Monday, June 3, 2013

University of Alabama Commemorates Its First African-American Students

Fifty years after the first two African-American students enrolled at The University of Alabama following then-Gov. George Wallace’s unsuccessful “Stand in the Schoolhouse Door,” UA will commemorate that historic day and celebrate 50 years of progress with two public events – a program featuring speakers and musical performances on June 11, and an interfaith community prayer breakfast on June 7.

Tuesday, June 11, UA will host “Through the Doors: Courage. Change. Progress.” The program at Foster Auditorium is designed to recognize and honor the courage and dedication of Vivian Malone and James Hood, the two African-American students who enrolled at UA on June 11, 1963. It will include presentations by current UA students and alumni as well as musical performances. The event will begin with a reception in the Malone-Hood Plaza outside Foster Auditorium and will conclude by 7 p.m.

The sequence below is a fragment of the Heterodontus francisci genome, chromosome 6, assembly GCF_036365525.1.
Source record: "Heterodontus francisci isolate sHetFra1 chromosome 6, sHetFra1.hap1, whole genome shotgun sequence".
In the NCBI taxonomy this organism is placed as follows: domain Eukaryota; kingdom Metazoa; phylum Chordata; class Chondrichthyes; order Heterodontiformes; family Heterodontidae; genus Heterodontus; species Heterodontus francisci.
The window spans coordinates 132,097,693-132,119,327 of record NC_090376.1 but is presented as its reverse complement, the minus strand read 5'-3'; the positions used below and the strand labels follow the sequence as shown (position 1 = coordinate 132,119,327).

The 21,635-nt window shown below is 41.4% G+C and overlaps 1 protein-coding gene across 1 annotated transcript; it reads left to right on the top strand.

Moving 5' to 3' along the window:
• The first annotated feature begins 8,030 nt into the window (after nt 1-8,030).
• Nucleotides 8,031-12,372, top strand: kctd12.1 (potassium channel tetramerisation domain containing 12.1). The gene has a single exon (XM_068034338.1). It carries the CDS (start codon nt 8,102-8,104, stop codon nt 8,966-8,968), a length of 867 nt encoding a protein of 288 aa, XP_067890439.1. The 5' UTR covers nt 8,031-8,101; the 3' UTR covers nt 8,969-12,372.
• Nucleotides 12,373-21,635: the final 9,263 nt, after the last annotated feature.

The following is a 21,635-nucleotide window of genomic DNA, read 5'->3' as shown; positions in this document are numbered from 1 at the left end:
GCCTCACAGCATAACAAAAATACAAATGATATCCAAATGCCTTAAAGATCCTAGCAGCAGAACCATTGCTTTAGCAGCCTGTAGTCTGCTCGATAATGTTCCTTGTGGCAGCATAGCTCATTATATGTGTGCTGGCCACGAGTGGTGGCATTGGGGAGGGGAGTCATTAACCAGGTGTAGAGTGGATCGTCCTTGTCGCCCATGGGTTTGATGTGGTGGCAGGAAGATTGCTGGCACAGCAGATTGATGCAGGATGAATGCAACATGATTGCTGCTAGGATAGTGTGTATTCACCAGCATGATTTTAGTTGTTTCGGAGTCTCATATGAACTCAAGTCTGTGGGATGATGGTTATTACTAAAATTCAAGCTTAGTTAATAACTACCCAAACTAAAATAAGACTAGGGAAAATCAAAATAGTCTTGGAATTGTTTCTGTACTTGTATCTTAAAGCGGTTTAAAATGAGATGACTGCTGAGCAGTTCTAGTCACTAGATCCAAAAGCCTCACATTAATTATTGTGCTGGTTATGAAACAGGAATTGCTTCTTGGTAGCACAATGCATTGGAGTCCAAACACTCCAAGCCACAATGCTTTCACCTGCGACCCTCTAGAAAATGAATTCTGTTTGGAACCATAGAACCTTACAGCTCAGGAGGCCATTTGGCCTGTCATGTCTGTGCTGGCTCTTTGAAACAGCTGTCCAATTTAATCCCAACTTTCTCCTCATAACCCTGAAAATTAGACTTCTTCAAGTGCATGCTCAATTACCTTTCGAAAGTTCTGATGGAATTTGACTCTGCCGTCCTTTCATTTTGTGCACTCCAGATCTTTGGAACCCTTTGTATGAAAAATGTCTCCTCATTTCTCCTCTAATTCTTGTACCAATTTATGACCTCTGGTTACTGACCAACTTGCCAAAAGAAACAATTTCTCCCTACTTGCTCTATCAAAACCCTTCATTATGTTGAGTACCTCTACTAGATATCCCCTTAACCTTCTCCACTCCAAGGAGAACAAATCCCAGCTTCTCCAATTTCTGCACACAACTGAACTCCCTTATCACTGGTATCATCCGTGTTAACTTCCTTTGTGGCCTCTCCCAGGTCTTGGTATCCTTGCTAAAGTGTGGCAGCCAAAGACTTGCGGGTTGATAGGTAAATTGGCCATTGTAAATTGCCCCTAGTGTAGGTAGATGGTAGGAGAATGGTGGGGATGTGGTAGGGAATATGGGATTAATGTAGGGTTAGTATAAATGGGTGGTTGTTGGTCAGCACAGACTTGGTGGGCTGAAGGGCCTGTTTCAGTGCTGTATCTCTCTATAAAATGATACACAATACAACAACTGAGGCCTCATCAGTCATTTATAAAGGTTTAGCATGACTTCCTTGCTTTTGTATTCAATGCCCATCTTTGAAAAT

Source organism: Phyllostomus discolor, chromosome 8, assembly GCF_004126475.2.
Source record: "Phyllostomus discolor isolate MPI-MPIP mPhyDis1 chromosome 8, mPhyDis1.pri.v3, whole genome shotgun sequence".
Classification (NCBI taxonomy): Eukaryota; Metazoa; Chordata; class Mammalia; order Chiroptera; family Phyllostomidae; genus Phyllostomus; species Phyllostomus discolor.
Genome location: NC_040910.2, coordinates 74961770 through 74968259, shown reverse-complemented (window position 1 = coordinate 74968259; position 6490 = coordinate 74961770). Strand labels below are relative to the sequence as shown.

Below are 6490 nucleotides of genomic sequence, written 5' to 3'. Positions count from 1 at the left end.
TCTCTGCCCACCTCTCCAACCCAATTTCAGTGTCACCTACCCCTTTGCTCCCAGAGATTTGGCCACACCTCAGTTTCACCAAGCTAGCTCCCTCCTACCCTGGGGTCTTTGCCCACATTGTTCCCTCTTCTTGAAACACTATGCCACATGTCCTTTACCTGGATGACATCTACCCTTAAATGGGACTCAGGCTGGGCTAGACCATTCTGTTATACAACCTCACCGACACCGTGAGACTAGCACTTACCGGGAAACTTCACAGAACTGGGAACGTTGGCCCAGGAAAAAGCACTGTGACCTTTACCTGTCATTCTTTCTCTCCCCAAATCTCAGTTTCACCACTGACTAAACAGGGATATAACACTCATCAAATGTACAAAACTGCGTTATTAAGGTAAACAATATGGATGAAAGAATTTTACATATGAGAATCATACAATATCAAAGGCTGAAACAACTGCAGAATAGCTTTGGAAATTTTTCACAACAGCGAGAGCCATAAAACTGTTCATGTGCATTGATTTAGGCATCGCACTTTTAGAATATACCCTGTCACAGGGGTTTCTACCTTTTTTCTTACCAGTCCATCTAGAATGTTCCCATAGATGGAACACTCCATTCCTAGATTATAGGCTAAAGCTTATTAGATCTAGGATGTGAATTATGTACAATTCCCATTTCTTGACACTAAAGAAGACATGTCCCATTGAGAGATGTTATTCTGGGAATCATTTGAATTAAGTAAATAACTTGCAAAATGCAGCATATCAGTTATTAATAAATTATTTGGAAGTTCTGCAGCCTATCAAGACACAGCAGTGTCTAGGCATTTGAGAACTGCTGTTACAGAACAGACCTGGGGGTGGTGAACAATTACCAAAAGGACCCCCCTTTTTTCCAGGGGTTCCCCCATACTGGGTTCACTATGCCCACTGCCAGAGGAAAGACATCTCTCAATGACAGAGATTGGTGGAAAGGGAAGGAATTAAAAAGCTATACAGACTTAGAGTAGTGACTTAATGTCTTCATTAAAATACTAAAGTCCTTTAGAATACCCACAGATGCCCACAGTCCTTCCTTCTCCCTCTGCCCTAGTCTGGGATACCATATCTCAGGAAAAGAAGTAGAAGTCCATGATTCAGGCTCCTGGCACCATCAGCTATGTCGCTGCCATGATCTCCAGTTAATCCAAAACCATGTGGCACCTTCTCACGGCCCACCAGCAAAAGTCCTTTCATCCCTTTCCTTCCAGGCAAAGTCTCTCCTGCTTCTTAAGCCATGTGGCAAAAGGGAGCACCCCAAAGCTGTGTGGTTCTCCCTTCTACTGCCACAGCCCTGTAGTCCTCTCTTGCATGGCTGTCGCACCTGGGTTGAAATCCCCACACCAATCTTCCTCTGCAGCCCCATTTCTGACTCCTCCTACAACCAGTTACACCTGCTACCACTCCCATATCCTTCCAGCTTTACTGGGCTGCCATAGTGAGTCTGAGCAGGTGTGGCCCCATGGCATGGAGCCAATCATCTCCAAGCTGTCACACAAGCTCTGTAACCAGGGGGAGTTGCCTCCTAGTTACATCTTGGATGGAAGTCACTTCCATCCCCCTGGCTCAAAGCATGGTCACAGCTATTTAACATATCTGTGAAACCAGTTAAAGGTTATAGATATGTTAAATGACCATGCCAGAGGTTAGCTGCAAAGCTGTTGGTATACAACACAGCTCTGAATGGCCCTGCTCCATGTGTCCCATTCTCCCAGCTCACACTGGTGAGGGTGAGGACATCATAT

The public is also invited to an interfaith community prayer breakfast at 7:30 a.m., Friday, June 7 in the Bryant Conference Center. The program will celebrate the role of the faith community in the civil rights movement. Following commendations to Canterbury Episcopal Chapel and First African Baptist Church for their helpful roles in the events of 1963, the program will include performances by UA’s Afro-American Gospel Choir, a brief oral history of the local civil rights movement and prayers. While the breakfast is free, those planning to attend are asked to register at by June 3.For more information about the events for June, click here.

No comments:

Post a Comment